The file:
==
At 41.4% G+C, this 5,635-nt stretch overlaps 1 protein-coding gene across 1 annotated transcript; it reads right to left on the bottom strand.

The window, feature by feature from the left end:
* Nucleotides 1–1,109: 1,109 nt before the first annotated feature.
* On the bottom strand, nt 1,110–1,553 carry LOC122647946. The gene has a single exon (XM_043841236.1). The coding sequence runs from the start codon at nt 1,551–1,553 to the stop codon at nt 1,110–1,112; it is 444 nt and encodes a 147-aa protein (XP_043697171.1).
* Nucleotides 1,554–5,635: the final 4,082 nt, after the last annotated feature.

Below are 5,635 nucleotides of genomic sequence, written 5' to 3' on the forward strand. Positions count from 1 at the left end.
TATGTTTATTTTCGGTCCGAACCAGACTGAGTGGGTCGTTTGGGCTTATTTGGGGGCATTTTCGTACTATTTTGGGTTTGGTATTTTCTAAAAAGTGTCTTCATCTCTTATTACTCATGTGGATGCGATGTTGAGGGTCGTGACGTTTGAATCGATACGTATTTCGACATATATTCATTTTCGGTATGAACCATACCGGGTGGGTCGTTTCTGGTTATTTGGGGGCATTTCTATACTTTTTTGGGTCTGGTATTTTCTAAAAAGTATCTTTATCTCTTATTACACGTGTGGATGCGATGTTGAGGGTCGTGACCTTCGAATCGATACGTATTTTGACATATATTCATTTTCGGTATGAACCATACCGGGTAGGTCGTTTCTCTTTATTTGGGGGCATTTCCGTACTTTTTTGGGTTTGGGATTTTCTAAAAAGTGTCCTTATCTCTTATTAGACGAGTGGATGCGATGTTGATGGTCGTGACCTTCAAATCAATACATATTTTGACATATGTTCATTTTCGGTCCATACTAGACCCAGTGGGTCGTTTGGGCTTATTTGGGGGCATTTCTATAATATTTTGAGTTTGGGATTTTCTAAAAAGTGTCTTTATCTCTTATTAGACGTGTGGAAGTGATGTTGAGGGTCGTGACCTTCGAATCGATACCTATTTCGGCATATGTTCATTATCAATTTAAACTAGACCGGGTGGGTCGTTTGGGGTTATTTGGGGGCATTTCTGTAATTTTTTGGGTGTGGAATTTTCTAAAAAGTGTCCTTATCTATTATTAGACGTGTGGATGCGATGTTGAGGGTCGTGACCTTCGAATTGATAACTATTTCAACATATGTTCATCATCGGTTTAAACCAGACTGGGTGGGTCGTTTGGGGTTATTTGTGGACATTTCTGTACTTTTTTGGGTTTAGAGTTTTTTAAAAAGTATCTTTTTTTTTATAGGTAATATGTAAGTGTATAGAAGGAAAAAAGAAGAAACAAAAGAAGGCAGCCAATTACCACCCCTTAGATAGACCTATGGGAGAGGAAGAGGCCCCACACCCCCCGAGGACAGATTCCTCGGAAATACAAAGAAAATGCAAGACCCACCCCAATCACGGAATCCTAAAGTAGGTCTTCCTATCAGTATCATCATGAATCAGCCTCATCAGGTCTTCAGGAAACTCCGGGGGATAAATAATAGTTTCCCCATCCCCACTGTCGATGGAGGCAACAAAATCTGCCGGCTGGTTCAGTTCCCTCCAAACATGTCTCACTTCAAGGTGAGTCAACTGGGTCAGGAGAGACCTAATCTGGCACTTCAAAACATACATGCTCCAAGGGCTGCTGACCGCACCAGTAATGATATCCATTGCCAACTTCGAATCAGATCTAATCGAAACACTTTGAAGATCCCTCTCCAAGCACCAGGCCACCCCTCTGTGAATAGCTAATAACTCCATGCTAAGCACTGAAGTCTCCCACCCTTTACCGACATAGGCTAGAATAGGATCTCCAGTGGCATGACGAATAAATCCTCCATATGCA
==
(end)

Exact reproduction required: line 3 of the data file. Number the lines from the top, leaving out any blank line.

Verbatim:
* Nucleotides 1–1,109: 1,109 nt before the first annotated feature.